Author interviews Vol.5 OX

InterviewsAuthor round-table

Talking to OX

OX has over ten years of experience as a puzzle author, and he is still just a young 25 year old. Now he is also studying in law school to pass the National Bar Examination, he is single and lives alone. His favorite cooking is sauteed dishes he told us.

NobHow do you want people to read your pen-name?

OXI have no set way. You may use "circle and cross" or "ox," as you like. It doesn't matter to me. (laughs)

NobReally? How unusual! How did you decide on a pen-name like this?

OXNikoli has a rule not to use symbols in pen-names, so I wanted something that looks like symbols without using symbols. Then O and X looks like "OX," and I picked that. It looks cool, just that. I used to be "Boy K with the glasses," but I switched to contact lenses and turned 20. No glasses and not a boy any more so I changed the pen-name.

NobNow I know. You have been a puzzle author for a long time. When did you run into Nikoli?

OXThe first Nikoli I bought was No. 31 (published September, 1990). Before that, as a kindergartener there were crossword puzzles in grandma's home. I enjoyed doing them when I was visiting her, I was too little to do them well but I enjoyed asking adults to help. Then in second grade in school I went with dad to buy a puzzle book. Among all the puzzle books and magazines it came to pick Nikoli or Crossby (Crossword magazine published by Nikoli) and I was lost about which to pick. Why I picked those two I don't remember, I guess it was the size I liked. Finally it was Nikoli I carried off home.

NobJust a second grader, did you solve the puzzles?

OXI remember buying it, but which I solved I am not sure about, I've forgotten that completely. But I kept buying Nikoli so I must have enjoyed it.

NobDo you still have that issue today?

OXYes I keep them all at my parent's. Those from when I was in grade school still have the difficult puzzles unsolved, but everything has been tried.

NobThen when did you start to make puzzles?

OXMaybe in fifth grade, I remember making Kanaore and Maze puzzles on the back of flyers, but I am not sure if I completed them. I soon lost the puzzles I made on the back of flyers and to avoid that I started a special note book for puzzles. I didn't think of sending them in when I started making puzzles, but when I looked at my finished problems I thought that maybe I should send them in. The first I sent in were Numberlink and Hitori and both got published. That was in sixth grade and I was really pleased when the issue with my puzzles arrived; and there was money on top, I had it made! (laughs) I've been making puzzles ever since. I only took a break from puzzle making from October of my third year in high school till I was finished with university entrance exams.

NobWhen do you make your puzzles?

OXSince junior high school and right through college, the best time for me for making puzzles was during classes. In graduate school the classes were difficult and I couldn't make so many there.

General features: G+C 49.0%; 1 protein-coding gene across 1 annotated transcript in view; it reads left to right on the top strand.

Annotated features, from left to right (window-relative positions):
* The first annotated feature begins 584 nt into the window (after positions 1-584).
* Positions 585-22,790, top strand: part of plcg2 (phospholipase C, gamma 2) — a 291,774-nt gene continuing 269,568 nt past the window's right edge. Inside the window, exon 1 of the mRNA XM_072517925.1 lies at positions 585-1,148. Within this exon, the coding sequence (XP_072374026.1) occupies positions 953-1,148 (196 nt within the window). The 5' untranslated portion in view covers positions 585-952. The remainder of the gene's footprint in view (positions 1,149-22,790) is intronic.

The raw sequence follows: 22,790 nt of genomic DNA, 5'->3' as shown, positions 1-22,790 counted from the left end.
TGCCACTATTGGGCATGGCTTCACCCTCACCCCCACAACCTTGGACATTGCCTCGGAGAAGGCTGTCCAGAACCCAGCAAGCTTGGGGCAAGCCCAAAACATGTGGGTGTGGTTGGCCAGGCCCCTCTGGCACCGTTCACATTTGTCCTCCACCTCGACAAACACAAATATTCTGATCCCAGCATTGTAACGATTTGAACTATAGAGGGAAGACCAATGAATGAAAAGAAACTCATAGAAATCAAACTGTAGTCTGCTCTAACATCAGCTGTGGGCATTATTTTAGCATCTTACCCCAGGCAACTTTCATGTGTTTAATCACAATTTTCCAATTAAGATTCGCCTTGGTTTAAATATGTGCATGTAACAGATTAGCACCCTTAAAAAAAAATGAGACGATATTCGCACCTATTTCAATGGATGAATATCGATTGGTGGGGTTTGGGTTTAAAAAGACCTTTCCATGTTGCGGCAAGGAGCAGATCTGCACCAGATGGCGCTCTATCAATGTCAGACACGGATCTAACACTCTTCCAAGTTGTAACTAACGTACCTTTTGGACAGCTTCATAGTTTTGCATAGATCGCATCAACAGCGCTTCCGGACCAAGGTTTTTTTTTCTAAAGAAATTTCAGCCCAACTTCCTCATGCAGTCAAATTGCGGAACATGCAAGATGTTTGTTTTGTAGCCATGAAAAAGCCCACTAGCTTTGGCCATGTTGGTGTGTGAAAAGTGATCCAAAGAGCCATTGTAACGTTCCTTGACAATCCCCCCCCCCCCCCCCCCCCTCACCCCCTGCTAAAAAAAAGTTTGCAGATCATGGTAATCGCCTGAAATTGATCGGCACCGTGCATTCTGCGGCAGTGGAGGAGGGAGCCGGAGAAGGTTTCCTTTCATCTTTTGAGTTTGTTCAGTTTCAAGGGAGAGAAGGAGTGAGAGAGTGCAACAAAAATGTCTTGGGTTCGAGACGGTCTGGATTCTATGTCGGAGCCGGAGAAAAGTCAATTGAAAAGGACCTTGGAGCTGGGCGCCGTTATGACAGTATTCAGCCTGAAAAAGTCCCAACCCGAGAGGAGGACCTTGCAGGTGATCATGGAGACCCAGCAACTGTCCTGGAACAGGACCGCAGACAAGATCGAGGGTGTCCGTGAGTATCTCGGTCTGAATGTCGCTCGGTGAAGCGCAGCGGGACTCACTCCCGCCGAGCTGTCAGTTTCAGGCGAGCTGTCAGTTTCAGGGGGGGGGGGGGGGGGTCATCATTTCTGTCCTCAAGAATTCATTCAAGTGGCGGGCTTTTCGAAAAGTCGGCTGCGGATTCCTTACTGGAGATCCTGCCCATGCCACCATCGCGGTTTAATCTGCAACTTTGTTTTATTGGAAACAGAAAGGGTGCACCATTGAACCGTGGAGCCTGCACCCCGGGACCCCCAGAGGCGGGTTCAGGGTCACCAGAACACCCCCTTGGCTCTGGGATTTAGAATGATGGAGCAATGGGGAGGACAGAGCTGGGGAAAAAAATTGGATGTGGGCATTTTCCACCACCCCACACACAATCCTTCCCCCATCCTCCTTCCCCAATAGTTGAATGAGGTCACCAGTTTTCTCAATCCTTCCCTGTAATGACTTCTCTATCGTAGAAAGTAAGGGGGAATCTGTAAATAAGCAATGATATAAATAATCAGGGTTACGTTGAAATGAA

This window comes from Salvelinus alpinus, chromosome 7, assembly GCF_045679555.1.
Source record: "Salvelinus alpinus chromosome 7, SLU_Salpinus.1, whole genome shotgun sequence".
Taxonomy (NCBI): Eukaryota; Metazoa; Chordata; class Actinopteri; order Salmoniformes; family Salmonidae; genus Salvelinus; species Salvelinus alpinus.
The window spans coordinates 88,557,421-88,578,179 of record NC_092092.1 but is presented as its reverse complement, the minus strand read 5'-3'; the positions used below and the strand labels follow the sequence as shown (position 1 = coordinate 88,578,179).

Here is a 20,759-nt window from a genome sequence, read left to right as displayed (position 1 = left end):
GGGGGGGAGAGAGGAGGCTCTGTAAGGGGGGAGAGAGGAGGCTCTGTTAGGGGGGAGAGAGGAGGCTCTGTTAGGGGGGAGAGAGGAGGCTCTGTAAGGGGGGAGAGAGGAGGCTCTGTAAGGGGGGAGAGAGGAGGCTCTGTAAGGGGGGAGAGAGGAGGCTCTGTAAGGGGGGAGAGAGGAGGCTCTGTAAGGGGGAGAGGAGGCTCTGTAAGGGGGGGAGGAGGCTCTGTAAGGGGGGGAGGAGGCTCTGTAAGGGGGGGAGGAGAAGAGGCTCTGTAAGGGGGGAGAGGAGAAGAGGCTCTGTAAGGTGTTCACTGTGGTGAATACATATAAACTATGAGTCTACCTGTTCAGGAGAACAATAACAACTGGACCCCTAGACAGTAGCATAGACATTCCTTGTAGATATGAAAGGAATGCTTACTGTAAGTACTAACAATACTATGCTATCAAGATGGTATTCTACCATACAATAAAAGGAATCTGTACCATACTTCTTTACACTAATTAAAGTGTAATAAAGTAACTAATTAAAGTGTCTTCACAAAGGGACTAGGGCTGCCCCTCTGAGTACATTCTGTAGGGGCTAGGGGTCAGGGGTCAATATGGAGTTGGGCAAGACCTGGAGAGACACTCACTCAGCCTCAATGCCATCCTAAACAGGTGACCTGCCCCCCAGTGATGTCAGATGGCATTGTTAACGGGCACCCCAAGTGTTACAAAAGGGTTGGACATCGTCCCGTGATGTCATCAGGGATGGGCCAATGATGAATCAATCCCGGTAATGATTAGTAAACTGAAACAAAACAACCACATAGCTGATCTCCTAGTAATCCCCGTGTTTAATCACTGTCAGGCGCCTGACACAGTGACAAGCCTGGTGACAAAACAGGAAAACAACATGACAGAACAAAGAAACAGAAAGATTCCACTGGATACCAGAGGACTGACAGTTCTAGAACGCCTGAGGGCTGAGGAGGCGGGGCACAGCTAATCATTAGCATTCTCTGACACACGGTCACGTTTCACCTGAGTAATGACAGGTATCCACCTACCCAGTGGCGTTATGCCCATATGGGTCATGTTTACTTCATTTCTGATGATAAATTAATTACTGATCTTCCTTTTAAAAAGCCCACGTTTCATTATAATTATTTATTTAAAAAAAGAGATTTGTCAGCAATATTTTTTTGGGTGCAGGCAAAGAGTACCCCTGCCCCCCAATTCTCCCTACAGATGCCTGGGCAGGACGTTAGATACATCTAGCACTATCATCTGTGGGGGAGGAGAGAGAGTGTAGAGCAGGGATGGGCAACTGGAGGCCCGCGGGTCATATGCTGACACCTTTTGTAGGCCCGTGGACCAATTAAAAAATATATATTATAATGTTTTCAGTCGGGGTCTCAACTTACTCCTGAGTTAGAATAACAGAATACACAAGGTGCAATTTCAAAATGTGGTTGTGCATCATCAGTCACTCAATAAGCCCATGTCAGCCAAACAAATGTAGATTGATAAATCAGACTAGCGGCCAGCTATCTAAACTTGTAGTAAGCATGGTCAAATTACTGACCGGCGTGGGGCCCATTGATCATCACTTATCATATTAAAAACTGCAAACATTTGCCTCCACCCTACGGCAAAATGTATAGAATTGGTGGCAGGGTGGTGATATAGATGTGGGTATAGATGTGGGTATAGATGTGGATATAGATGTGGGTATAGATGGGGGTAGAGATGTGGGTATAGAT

NobWhy did you keep making puzzles?

OXI enjoyed it. Of course I am also happy when they get into Nikoli, and there is the money it brings, but finally it comes down to me liking to make puzzles.

NobWhat do you pay attention to in your puzzle?

OXThere has to be some sort of concept behind a puzzle. You could say it needs an idea. Something new if at all possible; I want to make something that nobody has ever seen before. But thinking too much about that makes it impossible to do anything. When I am out of ideas I make Sudoku puzzles. Sudoku doesn't need any concept really. What counts with me is how the final puzzle looks. If a puzzle looks good, it'll make solvers try doing it I'm sure.

NobNow my good OX, what makes a puzzle a good puzzle for you?

OXI think that if the solvers feel good about it when it is done, then it is a good puzzle. I tend to get carried away and forget the solver, I tend to just think that if I feel good when I have finished making a puzzle then it has to be good.

NobDo you care how people think about your puzzles?

OXNo, I don't worry about that. It isn't really important that everybody likes a puzzle, I want to make sharp memorable puzzles which some like and maybe some dislike. If there are 50 out of a hundred who are not impressed there will be 50 who enjoyed the puzzle, and I consider that a success. But finally I guess it is my own satisfaction that counts.

NobI can agree with that. And it really isn't always easy when you don't compromise and keep trying to make what you are happy with yourself. But, are you going to keep making puzzles even when you pass the National Bar Examination?

OXSure, I'll keep it up. I'll make puzzles when I am bored in court. (laughs) If I don't pass I'll try to become a professional puzzle author. It won't keep my stomach full though I fear. (laughs)

NobIs there a message for your solvers?

OXI'd just say "Thank you." I make the puzzles to please myself, so I'm really delighted when solvers try them to pass the time.

NobFor the last question, what is the puzzle to you?

OXIt's the stuff of life. Without puzzles, I wouldn't be alive.


Interviewed Aug 2007 Published on Jun 23, 2008